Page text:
All my field sketches, are created in Africa directly from life, or sketched back at camp purely from my memory of sightings. They are completely finished in Africa and I use no photos or video reference at any time in their creation. It is always tempting to add finishing touches back in the studio, but I avoid this to ensure that my field sketches really are field sketches. 

A donation will be made to African conservation from every sale.

Over the next few weeks (Nov 1- 22), I will be sharing 1 of my new African field sketches every day. The new sketches are shown to my newsletter readers a full day before they are shown here. Click here to Join my Mailing List and see the sketches as soon as they are released.

Wherever and whenever you see them, I hope you enjoy them as much as I enjoyed creating them!
Until tomorrow…
Take care
Alison
www.ArtInspiredbyAfrica.com

African Field Sketches by Alison Nicholls ©2015

Want To See My New African Field Sketches?

All my new field sketches have now been scanned and I am ready to show them to you! 

I will be releasing them on my blog and on social media, one every day, for 3 weeks, starting on November 2nd.
Why November 2nd?
Because before I put them online here, I will be showing them to my newsletter readers – starting on November 1st. So they get to see them a day in advance.

If you also want to see them on the day they are released, use this link to Join My Mailing List. Or, you can wait to see them here. But some of them may be sold by the time they are posted here…

African Field Sketches by Alison Nicholls ©2015

African Field Sketches by Alison Nicholls ©2015

Shown above is a montage of a few of the new pieces you will soon see in detail. All my field sketches, are created in Africa directly from life, or sketched back at camp purely from my memory of sightings. They are completely finished in Africa and I use no photos or video reference at any time in their creation. It is always tempting to add finishing touches back in the studio, but I avoid this to ensure that my field sketches really are field sketches. 

Remember, if you want to see them on the day they are released, you can Join My Mailing List. Or, you can wait to see them here, a day later. Wherever and whenever you see them, I hope you enjoy them as much as I enjoyed creating them!

Until November 1st…(or 2nd)!
Take care
Alison

www.ArtInspiredbyAfrica.com

Alison Nicholls sketching in Mana Pools, Zimbabwe

Artist + Elephant = Magic!

As an artist who sketches African wildlife in the field, it can be difficult to get this kind of photo. If I’m on my own, I never manage to get these kinds of photos. So its wonderful to have a husband who takes these kinds of photos for me – often without my knowledge!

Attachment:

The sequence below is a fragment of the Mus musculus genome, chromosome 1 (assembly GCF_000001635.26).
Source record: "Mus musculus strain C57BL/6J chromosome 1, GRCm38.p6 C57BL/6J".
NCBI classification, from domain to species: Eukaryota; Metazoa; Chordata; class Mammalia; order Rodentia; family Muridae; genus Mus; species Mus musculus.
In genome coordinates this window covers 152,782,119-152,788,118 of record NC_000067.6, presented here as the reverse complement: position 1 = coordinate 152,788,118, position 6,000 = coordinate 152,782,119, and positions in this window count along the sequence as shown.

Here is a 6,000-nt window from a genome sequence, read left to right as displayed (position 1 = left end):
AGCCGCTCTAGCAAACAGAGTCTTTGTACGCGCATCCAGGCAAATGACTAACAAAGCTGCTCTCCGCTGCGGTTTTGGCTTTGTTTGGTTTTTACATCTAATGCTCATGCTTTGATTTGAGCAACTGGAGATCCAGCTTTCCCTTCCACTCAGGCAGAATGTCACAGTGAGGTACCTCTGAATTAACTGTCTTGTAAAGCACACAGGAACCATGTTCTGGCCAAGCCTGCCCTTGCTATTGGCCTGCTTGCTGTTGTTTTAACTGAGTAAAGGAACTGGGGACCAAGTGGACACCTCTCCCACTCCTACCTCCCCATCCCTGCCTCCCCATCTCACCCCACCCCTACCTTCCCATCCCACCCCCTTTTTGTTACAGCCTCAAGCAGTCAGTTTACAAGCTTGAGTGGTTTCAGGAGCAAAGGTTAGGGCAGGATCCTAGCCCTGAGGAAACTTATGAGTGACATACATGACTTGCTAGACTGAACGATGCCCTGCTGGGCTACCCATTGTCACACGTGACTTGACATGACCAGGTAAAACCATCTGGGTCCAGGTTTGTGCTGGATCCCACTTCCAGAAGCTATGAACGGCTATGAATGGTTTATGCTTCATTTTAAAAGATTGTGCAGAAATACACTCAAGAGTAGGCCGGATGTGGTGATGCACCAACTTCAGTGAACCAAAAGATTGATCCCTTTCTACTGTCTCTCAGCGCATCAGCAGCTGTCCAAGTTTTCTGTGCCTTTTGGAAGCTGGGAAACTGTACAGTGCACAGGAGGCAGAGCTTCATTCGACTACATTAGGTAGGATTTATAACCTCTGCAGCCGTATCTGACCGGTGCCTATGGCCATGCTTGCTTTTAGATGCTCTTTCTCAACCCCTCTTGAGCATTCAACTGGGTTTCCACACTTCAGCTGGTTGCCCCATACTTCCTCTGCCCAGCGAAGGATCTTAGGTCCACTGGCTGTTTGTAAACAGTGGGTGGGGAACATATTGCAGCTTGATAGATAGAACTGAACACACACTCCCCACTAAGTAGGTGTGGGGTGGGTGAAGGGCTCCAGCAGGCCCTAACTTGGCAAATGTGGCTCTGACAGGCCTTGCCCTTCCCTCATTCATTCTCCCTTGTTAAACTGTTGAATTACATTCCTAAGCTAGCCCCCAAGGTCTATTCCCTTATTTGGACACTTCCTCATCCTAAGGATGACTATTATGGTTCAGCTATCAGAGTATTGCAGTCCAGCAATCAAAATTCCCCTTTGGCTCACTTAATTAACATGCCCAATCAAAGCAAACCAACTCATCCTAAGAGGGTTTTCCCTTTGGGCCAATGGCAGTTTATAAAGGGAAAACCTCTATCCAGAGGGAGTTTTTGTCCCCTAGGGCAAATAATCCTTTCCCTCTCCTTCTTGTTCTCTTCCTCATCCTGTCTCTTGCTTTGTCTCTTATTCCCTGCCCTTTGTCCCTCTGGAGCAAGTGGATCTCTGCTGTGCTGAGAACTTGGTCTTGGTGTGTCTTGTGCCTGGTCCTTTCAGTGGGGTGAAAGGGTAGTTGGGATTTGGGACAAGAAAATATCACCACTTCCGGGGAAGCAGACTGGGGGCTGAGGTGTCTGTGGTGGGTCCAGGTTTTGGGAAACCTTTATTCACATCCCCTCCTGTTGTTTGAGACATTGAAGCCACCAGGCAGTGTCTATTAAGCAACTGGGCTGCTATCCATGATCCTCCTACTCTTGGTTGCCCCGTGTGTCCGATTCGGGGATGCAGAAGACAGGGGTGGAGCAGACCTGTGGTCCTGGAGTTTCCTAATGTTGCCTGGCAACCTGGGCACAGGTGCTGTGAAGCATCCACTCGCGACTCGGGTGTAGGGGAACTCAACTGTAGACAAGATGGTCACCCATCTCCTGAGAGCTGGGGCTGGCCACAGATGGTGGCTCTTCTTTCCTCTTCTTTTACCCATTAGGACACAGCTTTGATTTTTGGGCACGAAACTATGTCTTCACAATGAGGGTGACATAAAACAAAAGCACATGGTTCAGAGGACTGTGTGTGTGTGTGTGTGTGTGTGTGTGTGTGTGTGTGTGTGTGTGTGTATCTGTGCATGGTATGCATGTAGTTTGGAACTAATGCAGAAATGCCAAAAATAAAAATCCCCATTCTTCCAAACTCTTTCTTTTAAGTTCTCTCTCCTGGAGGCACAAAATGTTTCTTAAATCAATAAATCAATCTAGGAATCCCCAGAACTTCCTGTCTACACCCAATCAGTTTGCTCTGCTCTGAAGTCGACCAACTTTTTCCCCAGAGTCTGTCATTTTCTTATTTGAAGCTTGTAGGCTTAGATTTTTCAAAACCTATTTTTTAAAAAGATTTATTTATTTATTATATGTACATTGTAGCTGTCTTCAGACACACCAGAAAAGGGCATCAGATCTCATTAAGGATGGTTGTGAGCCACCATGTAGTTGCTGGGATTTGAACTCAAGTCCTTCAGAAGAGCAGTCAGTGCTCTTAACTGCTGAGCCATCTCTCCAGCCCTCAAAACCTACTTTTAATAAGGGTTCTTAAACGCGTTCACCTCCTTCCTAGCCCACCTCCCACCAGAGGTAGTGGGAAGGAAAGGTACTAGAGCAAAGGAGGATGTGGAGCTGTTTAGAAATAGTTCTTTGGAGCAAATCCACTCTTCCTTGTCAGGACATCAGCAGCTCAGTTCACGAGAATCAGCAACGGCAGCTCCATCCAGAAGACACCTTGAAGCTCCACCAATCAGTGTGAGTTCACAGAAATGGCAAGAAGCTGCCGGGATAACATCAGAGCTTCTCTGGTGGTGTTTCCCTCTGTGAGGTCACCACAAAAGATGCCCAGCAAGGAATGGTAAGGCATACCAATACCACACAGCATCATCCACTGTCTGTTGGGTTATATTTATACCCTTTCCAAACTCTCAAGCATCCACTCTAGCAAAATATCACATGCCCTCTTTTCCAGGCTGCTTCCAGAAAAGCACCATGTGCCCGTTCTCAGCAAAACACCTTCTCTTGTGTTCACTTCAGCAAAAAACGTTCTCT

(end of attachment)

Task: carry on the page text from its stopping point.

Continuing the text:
Alison Nicholls sketching in Mana Pools, Zimbabwe

Alison Nicholls sketching in Mana Pools, Zimbabwe. Photo by Nigel Nicholls.

I can never have too many photos of me sketching elephants. Thank you, Nigel!

Until next time…
Take care
Alison

www.ArtInspiredbyAfrica.com

Bryant Park watercolor sketch by Alison Nicholls

3 Artists. 3 Hours. 3 Styles.

Bryant Park in New York City was the scene of this sketching outing. Some unsuspecting park goers provided the models, and 3 very different artists interpreted the scene very, very differently.

First – a pen sketch by Hazel Jarvis, who uses simple lines to create beautiful, expressive sketches.

NYPD - sketch by Hazel Jarvis

NYPD – sketch by Hazel Jarvis

Next – a graphite drawing by Rachael Grimm, who uses tone, shading and line to create her more detailed drawings.

Park Goer - drawing by Rachael Grimm

Park Goer – drawing by Rachael Grimm

Finally, a few of my watercolor sketches, created with a rigger or outliner brush. It allows fine lines, but when sketching, the long hairs of the brush don’t allow for complete control of the line.

Bryant Park watercolor sketch by Alison Nicholls

Bryant Park watercolor sketch by Alison Nicholls

I was experimenting with this and plan to use it on this year’s Art Safari as I think it will be a great, expressive way to capture wildlife in watercolor.

Bryant Park watercolor sketch by Alison Nicholls

Bryant Park watercolor sketch by Alison Nicholls

It amazes me that we all sat there together, at the same table, in the same park, and the resulting artwork is so different in each case.